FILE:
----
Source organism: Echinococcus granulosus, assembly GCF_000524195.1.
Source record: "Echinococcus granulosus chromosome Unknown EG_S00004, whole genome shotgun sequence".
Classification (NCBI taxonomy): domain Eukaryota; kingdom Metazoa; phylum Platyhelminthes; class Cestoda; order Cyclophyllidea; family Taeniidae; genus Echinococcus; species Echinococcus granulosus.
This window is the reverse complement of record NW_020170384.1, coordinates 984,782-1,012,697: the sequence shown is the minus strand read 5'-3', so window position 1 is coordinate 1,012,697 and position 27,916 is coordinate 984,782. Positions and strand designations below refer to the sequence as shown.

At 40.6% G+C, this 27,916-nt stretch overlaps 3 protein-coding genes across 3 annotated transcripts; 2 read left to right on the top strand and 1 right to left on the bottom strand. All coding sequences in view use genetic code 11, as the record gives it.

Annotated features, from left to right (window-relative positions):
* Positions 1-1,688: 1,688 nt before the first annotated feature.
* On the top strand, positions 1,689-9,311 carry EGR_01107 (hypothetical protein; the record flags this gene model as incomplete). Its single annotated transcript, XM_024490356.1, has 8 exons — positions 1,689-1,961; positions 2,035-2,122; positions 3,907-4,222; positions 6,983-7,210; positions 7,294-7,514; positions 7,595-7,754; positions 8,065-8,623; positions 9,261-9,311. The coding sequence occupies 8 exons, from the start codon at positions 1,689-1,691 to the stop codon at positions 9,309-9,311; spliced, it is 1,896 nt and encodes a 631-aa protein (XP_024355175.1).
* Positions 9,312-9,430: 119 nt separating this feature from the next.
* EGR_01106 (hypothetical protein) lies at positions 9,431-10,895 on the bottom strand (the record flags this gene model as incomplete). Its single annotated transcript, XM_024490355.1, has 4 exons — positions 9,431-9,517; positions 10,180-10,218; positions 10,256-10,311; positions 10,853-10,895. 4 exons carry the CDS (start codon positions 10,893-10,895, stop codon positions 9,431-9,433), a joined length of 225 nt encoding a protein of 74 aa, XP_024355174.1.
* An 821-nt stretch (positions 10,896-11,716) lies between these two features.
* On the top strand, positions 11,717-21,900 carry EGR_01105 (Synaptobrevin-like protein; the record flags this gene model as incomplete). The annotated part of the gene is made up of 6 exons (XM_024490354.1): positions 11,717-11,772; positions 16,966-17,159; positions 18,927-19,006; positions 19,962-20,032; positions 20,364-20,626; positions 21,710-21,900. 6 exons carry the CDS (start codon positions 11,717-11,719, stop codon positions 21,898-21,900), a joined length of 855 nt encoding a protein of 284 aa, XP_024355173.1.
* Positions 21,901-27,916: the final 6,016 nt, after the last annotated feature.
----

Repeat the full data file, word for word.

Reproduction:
Source organism: Echinococcus granulosus, assembly GCF_000524195.1.
Source record: "Echinococcus granulosus chromosome Unknown EG_S00004, whole genome shotgun sequence".
Classification (NCBI taxonomy): domain Eukaryota; kingdom Metazoa; phylum Platyhelminthes; class Cestoda; order Cyclophyllidea; family Taeniidae; genus Echinococcus; species Echinococcus granulosus.
This window is the reverse complement of record NW_020170384.1, coordinates 984,782-1,012,697: the sequence shown is the minus strand read 5'-3', so window position 1 is coordinate 1,012,697 and position 27,916 is coordinate 984,782. Positions and strand designations below refer to the sequence as shown.

At 40.6% G+C, this 27,916-nt stretch overlaps 3 protein-coding genes across 3 annotated transcripts; 2 read left to right on the top strand and 1 right to left on the bottom strand. All coding sequences in view use genetic code 11, as the record gives it.

Annotated features, from left to right (window-relative positions):
* Positions 1-1,688: 1,688 nt before the first annotated feature.
* On the top strand, positions 1,689-9,311 carry EGR_01107 (hypothetical protein; the record flags this gene model as incomplete). Its single annotated transcript, XM_024490356.1, has 8 exons — positions 1,689-1,961; positions 2,035-2,122; positions 3,907-4,222; positions 6,983-7,210; positions 7,294-7,514; positions 7,595-7,754; positions 8,065-8,623; positions 9,261-9,311. The coding sequence occupies 8 exons, from the start codon at positions 1,689-1,691 to the stop codon at positions 9,309-9,311; spliced, it is 1,896 nt and encodes a 631-aa protein (XP_024355175.1).
* Positions 9,312-9,430: 119 nt separating this feature from the next.
* EGR_01106 (hypothetical protein) lies at positions 9,431-10,895 on the bottom strand (the record flags this gene model as incomplete). Its single annotated transcript, XM_024490355.1, has 4 exons — positions 9,431-9,517; positions 10,180-10,218; positions 10,256-10,311; positions 10,853-10,895. 4 exons carry the CDS (start codon positions 10,893-10,895, stop codon positions 9,431-9,433), a joined length of 225 nt encoding a protein of 74 aa, XP_024355174.1.
* An 821-nt stretch (positions 10,896-11,716) lies between these two features.
* On the top strand, positions 11,717-21,900 carry EGR_01105 (Synaptobrevin-like protein; the record flags this gene model as incomplete). The annotated part of the gene is made up of 6 exons (XM_024490354.1): positions 11,717-11,772; positions 16,966-17,159; positions 18,927-19,006; positions 19,962-20,032; positions 20,364-20,626; positions 21,710-21,900. 6 exons carry the CDS (start codon positions 11,717-11,719, stop codon positions 21,898-21,900), a joined length of 855 nt encoding a protein of 284 aa, XP_024355173.1.
* Positions 21,901-27,916: the final 6,016 nt, after the last annotated feature.